Online Essays

Online Essays

Fair Housing, Unfair Housing

ABSTRACT The Affirmatively Furthering Fair Housing rule, promulgated under the Obama administration and swiftly repealed under the Trump administration, was the most significant fair housing effort in decades. But for all its ambitions, the rule had a fundamental weakness. It was (intentionally) focused on process and not able to support prescriptive, readily-enforceable mandates to improve racial equity in housing. This Essay argues that this weakness stems from the open-ended meaning of “fair housing.” WithContinue reading “Fair Housing, Unfair Housing”

Plagiarism Pedagogy: Why Teaching Plagiarism Should be a Fundamental Part of Legal Education

As a practicing lawyer, if you aren’t plagiarizing, you’re committing malpractice. Litigators copy forms and arguments from winning briefs rather than bill their clients for reinventing the wheel. Transactional lawyers copy enforceable agreements to ensure their agreements are enforceable too. Partners routinely present documents prepared by associates (and sometimes even paralegals) as their own work. And judges are the most prolific plagiarists of all, copying briefs, opinions, treatises, and legal and nonlegal scholarship, adoptingContinue reading “Plagiarism Pedagogy: Why Teaching Plagiarism Should be a Fundamental Part of Legal Education”

Edwards v. M’Connel: Hiding Behind Legal Principles

Edwards v. M’Connel[i] is cited by a Tennessee state law treatise on res judicata, the legal principle stating that a prior court’s decision is conclusive on another if it was “between the same parties or their privies.”[ii] Edwards’ importance to legal studies and slavery studies is far-reaching. Edwards is an example of how judges reinforced slavery by presenting their decisions as if they were based on impartial legal principles. At best, judges were usingContinue reading “Edwards v. M’Connel: Hiding Behind Legal Principles”

A “Host” of Problems: Airbnbs in Cincinnati, Ohio

Use of condos for hosting Airbnbs has become increasingly popular, not only in places like the Bay Area and Southern California, but also in Midwestern cities like Cincinnati, Ohio. As of October 2017, the Cincinnati Business Journal estimates that there are at least 580 active Airbnb hosts in the metro area.[i] Several of the most popular units are located in Over-the-Rhine (OTR). In little over a decade, OTR has transformed from a neighborhood describedContinue reading “A “Host” of Problems: Airbnbs in Cincinnati, Ohio”

Say Goodbye to Shopping Malls: America’s Shift Towards Technology and Ease

Despite 94% of American consumers who say that they believe doing business within their local communities is important, 2017 ended with a staggering number of over 6,700 brick and mortar stores closing.[i] Famous brands such as Walgreens, Nike, and Footlocker have decided to eliminate physical locations and shift their sales to the online market. With online retailers such as Amazon providing e-commerce platforms for low cost products to be delivered—sometimes within a day—undifferentiated retailContinue reading “Say Goodbye to Shopping Malls: America’s Shift Towards Technology and Ease”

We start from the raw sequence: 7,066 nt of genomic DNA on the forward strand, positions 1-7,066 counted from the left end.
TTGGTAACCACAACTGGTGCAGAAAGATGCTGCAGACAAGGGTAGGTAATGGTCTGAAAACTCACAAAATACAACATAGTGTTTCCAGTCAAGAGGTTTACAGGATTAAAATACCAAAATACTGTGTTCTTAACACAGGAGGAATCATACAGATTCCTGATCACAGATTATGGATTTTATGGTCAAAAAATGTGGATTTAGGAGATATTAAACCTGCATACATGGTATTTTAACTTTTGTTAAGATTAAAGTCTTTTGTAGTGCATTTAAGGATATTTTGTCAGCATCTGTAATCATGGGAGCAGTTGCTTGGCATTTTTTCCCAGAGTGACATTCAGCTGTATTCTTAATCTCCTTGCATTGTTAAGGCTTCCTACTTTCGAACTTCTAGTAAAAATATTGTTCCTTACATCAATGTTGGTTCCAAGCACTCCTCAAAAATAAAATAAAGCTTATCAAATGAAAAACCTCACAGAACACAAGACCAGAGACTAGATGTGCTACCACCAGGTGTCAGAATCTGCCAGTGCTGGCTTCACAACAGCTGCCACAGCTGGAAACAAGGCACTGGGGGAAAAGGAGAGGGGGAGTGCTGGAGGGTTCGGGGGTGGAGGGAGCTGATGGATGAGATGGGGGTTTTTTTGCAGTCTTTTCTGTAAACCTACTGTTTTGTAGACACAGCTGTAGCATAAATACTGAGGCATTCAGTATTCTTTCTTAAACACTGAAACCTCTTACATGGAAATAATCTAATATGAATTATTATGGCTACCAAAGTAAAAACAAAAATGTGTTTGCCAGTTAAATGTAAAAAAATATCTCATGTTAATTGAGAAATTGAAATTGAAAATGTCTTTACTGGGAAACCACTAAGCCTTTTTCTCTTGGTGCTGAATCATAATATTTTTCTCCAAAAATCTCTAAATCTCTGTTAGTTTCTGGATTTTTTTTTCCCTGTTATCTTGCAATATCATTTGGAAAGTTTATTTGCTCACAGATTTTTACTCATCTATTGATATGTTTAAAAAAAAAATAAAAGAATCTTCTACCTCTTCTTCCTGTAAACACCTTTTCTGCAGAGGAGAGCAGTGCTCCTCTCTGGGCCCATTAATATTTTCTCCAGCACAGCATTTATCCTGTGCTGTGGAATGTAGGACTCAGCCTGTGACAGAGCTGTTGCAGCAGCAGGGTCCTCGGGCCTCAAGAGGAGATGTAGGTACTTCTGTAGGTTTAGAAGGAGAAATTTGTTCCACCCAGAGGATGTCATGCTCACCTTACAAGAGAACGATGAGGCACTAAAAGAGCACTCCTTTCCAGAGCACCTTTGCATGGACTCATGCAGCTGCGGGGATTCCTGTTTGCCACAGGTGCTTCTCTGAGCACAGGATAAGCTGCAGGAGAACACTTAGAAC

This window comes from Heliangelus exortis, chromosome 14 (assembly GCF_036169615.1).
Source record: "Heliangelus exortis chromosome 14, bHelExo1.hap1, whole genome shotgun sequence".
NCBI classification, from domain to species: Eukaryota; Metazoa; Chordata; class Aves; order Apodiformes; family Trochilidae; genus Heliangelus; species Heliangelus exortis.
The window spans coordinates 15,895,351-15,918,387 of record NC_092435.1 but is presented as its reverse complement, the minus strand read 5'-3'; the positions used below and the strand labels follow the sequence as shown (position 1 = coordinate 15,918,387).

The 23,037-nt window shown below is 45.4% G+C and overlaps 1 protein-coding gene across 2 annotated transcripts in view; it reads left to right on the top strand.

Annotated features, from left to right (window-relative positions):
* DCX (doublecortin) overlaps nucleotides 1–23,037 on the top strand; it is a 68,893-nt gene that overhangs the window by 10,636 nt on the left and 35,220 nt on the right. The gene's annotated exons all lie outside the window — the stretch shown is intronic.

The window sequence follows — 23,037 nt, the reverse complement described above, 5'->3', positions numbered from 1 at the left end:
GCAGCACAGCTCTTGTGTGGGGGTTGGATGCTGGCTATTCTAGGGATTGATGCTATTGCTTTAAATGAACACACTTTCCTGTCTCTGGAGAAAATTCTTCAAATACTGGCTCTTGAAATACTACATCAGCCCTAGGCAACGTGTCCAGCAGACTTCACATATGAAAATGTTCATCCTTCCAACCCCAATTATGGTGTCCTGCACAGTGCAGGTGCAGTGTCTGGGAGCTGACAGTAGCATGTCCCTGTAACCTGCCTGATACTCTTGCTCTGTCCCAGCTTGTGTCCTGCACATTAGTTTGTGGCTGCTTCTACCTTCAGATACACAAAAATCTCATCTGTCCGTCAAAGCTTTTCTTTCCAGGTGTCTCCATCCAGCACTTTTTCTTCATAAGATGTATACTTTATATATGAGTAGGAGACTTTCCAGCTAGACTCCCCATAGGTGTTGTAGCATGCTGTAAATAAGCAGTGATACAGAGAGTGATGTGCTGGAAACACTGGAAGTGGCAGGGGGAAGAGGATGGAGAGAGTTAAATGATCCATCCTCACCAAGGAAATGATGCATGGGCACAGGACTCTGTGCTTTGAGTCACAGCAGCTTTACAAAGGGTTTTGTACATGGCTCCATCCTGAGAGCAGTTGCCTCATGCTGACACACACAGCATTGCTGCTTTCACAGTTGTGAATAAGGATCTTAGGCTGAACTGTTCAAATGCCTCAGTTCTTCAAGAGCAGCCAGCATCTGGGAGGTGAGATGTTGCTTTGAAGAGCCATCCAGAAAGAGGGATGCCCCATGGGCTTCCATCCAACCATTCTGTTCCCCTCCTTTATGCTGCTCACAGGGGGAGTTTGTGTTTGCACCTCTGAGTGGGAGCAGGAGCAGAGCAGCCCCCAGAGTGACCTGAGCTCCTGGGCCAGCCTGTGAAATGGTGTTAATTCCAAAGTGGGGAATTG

“Uber v. Drivers”: The Battle for Employee Classification

The peer-to-peer ridesharing industry has been booming since Uber first went live in San Francisco in 2010. Presently, Uber has spread to more than 700 cities worldwide,[i] and is estimated to have more than two million active drivers.[ii] The ease and popularity of Uber’s services have inspired a remarkable amount of competition: in the United States, companies like Lyft, Wingz, Summon, and Via have entered the peer-to-peer ridesharing market; internationally, Didi Chuxing, Haxi, Grab,Continue reading ““Uber v. Drivers”: The Battle for Employee Classification”

What Does it Mean to Discriminate “Because of . . . Sex”?

Title VII of the Civil Rights Act of 1964 makes it illegal for employers to discriminate against their employees “because of . . . sex.”[i] In the half-century since the passage of Title VII, the definition of “sex” discrimination has broadened significantly. Originally, under the Act, “sex” referred just to biological sex.[ii] Eventually, this was expanded to include discrimination based on sex stereotyping and, more recently, gender identity.[iii] Despite dynamic changes in the area,Continue reading “What Does it Mean to Discriminate “Because of . . . Sex”?”


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